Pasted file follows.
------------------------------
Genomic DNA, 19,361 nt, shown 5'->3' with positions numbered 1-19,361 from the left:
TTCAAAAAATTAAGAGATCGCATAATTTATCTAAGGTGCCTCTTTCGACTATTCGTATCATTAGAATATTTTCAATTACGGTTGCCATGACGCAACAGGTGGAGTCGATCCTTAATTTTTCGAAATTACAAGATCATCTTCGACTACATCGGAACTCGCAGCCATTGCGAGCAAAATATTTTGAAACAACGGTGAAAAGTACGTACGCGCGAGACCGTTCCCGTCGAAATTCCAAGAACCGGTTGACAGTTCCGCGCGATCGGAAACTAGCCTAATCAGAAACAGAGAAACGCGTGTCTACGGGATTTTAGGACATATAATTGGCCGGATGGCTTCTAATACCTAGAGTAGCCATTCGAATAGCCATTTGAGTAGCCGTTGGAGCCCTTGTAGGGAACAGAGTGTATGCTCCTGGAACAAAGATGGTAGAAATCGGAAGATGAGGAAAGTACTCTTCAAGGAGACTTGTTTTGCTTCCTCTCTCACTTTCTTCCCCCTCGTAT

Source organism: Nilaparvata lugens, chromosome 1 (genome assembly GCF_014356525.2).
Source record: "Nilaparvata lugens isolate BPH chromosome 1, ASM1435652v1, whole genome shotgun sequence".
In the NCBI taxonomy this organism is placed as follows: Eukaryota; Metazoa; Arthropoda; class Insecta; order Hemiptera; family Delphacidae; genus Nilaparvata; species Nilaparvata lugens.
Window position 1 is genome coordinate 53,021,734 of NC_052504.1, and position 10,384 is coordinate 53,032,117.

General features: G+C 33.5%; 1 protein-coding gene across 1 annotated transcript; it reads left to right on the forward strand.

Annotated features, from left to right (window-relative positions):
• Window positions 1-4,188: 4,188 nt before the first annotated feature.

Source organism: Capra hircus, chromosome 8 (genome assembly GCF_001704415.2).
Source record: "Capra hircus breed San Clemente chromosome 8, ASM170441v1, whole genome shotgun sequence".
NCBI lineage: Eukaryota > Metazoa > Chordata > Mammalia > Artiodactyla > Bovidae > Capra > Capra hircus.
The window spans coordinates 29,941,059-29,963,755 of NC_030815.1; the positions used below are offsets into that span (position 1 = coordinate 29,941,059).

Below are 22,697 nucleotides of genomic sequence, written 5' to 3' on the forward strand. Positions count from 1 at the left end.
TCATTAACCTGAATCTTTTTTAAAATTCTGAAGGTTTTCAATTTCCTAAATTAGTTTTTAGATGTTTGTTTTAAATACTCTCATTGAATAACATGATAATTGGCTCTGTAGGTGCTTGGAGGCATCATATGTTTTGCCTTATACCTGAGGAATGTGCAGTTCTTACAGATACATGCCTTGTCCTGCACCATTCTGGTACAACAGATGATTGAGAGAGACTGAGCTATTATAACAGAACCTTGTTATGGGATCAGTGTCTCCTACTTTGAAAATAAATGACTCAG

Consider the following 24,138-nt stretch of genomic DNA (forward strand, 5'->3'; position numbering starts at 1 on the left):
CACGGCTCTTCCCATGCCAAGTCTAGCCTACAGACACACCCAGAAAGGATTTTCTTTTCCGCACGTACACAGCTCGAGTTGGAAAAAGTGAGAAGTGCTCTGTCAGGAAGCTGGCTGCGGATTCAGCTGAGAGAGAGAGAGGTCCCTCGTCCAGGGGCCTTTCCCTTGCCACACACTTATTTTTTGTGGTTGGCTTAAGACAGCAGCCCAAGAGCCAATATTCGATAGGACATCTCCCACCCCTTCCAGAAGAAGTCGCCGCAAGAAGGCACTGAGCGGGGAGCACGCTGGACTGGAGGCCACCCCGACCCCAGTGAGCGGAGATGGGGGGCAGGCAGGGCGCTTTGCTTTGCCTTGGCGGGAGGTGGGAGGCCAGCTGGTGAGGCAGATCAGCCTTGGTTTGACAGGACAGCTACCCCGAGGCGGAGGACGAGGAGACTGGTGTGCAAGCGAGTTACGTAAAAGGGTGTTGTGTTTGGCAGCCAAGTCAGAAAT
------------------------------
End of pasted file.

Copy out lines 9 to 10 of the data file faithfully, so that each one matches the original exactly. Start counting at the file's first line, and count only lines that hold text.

• Window positions 1-4,188: 4,188 nt before the first annotated feature.

Source organism: Capra hircus, chromosome 8 (genome assembly GCF_001704415.2).